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Mobile phone therapy could treat tinnitus

September 13, 2022

Researchers at the University of Auckland are excited by ‘encouraging results’ from a clinical trial of a mobile phone-based therapy that could treat tinnitus.

Researchers are excited by 'encouraging results' from a clinical trial of a mobile phone-based therapy that could treat tinnitus.

Despite decades of investigation into the ailment, which causes a constant ringing or humming in one or both ears of around 20 per cent of the population, no cure exists for tinnitus.

The study randomized 61 patients to one of two treatments, the prototype of the new ‘digital polytherapeutic’ or a popular self-help app that produces white noise.

On average, the group with the polytherapeutic (31 people) showed clinically significant improvements at 12 weeks, while the other group (30 people) did not. The full results have just been published in Frontiers in Neurology.

Key to the new treatment is an initial assessment by an audiologist who develops a personalized treatment plan, combining a range of digital tools, based on the individual’s experience of tinnitus.

This new therapy rewires the brain to de-emphasize the sounds normally associated with tinnitus to a background noise that has no meaning or relevance to the listener.

Tinnitus is a phantom noise and, as its causes are complex, it has, so far, defied successful treatment.

While most people experience tinnitus or ringing in the ears at least on occasions, around five per cent experience it to a distressing degree. Impacts can include trouble sleeping, difficulty carrying out daily tasks and depression.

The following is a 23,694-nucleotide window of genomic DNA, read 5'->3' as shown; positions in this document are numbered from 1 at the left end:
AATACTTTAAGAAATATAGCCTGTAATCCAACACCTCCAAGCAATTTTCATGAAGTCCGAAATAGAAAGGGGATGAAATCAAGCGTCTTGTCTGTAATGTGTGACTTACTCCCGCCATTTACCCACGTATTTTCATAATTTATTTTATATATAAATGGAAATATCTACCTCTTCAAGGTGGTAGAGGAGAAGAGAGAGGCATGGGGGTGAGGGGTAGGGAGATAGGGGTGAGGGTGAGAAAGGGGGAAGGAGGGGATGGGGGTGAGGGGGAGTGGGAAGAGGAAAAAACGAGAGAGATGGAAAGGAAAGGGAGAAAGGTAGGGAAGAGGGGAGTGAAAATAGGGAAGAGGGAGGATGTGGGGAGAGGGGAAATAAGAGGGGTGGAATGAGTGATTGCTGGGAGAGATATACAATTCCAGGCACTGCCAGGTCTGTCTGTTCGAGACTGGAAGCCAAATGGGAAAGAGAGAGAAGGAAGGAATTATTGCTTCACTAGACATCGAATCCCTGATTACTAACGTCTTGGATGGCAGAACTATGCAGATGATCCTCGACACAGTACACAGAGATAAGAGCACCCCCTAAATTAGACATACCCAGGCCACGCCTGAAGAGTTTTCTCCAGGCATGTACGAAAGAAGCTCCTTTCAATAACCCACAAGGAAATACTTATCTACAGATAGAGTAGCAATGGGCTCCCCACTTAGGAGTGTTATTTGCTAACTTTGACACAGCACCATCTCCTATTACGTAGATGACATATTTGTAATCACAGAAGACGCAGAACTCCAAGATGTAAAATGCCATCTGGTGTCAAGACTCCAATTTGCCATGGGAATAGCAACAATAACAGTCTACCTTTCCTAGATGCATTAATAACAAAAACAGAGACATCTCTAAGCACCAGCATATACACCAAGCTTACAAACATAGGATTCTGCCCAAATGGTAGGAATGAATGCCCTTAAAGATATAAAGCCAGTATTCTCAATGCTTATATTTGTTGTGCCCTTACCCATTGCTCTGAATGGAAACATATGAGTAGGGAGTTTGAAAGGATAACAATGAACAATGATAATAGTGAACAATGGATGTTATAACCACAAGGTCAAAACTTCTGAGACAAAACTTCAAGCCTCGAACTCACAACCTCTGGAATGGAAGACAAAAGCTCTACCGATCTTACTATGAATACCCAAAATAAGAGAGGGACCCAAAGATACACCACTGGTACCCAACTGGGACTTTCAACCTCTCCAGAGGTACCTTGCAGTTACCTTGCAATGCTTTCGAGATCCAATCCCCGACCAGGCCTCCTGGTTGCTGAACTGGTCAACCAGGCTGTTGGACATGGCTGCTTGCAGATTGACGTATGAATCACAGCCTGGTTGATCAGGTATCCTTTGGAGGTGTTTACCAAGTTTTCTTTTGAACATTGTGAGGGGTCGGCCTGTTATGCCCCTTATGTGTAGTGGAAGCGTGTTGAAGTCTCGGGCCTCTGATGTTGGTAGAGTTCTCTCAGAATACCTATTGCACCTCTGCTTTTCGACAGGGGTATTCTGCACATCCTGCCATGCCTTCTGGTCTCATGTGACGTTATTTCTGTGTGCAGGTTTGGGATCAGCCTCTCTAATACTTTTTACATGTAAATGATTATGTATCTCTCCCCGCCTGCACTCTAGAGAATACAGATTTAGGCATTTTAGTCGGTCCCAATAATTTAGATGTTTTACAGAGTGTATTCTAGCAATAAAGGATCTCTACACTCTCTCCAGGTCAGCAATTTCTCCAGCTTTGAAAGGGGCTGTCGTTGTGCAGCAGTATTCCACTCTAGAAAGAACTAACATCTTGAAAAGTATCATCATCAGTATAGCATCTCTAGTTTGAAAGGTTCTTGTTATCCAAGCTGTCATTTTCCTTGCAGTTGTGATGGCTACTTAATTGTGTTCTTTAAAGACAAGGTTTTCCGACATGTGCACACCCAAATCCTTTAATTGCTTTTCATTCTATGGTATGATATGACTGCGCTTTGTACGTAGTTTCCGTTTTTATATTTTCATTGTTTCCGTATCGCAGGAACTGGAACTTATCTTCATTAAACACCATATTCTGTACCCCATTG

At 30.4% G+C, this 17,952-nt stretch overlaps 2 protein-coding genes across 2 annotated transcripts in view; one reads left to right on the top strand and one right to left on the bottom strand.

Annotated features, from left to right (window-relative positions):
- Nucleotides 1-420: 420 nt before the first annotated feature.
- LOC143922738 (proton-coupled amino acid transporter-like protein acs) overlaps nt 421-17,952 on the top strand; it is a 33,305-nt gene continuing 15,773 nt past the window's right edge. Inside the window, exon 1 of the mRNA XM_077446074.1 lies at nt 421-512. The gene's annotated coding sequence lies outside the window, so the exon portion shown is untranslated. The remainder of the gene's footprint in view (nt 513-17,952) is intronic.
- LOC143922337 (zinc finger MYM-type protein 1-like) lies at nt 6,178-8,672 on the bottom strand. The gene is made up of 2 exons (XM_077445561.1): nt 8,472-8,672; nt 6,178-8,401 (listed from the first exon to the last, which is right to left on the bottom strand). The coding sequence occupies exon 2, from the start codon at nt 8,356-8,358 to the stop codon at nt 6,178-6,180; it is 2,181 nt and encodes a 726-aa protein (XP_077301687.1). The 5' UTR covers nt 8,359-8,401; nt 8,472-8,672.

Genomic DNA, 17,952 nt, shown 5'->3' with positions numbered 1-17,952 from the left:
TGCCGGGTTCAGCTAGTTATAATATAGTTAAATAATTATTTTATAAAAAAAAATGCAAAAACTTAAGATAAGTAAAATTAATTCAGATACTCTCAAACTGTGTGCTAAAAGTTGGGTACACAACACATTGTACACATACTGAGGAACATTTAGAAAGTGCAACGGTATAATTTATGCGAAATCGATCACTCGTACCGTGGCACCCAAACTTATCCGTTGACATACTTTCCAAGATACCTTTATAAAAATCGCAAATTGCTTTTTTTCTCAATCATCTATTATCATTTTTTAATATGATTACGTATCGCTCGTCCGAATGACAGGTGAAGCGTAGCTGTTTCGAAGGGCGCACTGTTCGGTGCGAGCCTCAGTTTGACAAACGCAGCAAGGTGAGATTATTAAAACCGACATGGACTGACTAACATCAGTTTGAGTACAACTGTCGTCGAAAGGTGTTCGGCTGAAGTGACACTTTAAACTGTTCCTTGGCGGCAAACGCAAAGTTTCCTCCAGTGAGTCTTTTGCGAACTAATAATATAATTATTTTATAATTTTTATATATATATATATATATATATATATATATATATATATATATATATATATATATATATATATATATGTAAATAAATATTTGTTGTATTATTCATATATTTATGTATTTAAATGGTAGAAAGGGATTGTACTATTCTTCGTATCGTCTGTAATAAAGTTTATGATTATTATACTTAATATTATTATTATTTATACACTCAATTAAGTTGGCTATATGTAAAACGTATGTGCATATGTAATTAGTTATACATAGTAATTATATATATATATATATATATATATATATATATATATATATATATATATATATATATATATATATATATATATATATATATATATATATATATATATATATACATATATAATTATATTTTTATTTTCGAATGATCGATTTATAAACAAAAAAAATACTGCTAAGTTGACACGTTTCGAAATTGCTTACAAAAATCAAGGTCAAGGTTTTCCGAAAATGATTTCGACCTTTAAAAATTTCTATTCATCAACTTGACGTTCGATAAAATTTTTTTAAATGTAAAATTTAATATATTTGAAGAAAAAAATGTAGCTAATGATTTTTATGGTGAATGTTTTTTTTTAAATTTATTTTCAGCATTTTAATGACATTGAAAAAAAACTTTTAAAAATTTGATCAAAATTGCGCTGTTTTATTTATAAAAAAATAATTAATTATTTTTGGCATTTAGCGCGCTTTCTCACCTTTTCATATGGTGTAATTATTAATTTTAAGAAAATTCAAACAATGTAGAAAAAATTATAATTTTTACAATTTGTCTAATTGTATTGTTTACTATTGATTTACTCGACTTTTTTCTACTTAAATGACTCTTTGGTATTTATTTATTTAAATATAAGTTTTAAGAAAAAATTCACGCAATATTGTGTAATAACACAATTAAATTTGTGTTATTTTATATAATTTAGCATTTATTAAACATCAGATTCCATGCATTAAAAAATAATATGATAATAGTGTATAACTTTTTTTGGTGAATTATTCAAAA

The next step will be to refine the prototype and proceed to larger local and international trials with a view to FDA approval.

The researchers hope the app will be clinically available in around six months.

Associate Professor in Audiology Grant Searchfield believes this new approach will be key in finding a cure for the ailment.

“This is more significant than some of our earlier work and is likely to have a direct impact on future treatment of tinnitus,” he said.

“Earlier trials have found white noise, goal-based counseling, goal-oriented games and other technology-based therapies are effective for some people some of the time.

“This is quicker and more effective, taking 12 weeks rather than 12 months for more individuals to gain some control.”

Read more: Hearing loss treatment hailed

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